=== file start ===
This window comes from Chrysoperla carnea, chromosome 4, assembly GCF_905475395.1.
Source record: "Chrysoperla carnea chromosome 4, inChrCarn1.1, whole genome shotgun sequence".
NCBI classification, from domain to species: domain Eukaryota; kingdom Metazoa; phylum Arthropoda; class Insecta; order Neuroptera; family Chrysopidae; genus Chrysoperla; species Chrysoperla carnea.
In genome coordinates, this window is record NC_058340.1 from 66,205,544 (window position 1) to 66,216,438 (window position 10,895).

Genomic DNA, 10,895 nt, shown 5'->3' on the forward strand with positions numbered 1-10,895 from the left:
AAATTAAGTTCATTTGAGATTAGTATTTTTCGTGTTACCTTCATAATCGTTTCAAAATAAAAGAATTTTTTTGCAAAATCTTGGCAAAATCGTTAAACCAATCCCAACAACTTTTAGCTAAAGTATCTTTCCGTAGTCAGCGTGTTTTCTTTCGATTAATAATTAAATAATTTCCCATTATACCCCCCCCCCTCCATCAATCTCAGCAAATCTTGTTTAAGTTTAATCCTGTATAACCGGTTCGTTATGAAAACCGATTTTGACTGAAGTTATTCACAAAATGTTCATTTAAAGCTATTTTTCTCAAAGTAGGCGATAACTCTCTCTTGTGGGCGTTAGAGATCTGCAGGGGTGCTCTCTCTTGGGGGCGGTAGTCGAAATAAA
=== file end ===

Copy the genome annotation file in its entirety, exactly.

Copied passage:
This window comes from Chrysoperla carnea, chromosome 4, assembly GCF_905475395.1.
Source record: "Chrysoperla carnea chromosome 4, inChrCarn1.1, whole genome shotgun sequence".
NCBI classification, from domain to species: domain Eukaryota; kingdom Metazoa; phylum Arthropoda; class Insecta; order Neuroptera; family Chrysopidae; genus Chrysoperla; species Chrysoperla carnea.
In genome coordinates, this window is record NC_058340.1 from 66,205,544 (window position 1) to 66,216,438 (window position 10,895).

Genomic DNA, 10,895 nt, shown 5'->3' on the forward strand with positions numbered 1-10,895 from the left:
AAATTAAGTTCATTTGAGATTAGTATTTTTCGTGTTACCTTCATAATCGTTTCAAAATAAAAGAATTTTTTTGCAAAATCTTGGCAAAATCGTTAAACCAATCCCAACAACTTTTAGCTAAAGTATCTTTCCGTAGTCAGCGTGTTTTCTTTCGATTAATAATTAAATAATTTCCCATTATACCCCCCCCCCTCCATCAATCTCAGCAAATCTTGTTTAAGTTTAATCCTGTATAACCGGTTCGTTATGAAAACCGATTTTGACTGAAGTTATTCACAAAATGTTCATTTAAAGCTATTTTTCTCAAAGTAGGCGATAACTCTCTCTTGTGGGCGTTAGAGATCTGCAGGGGTGCTCTCTCTTGGGGGCGGTAGTCGAAATAAA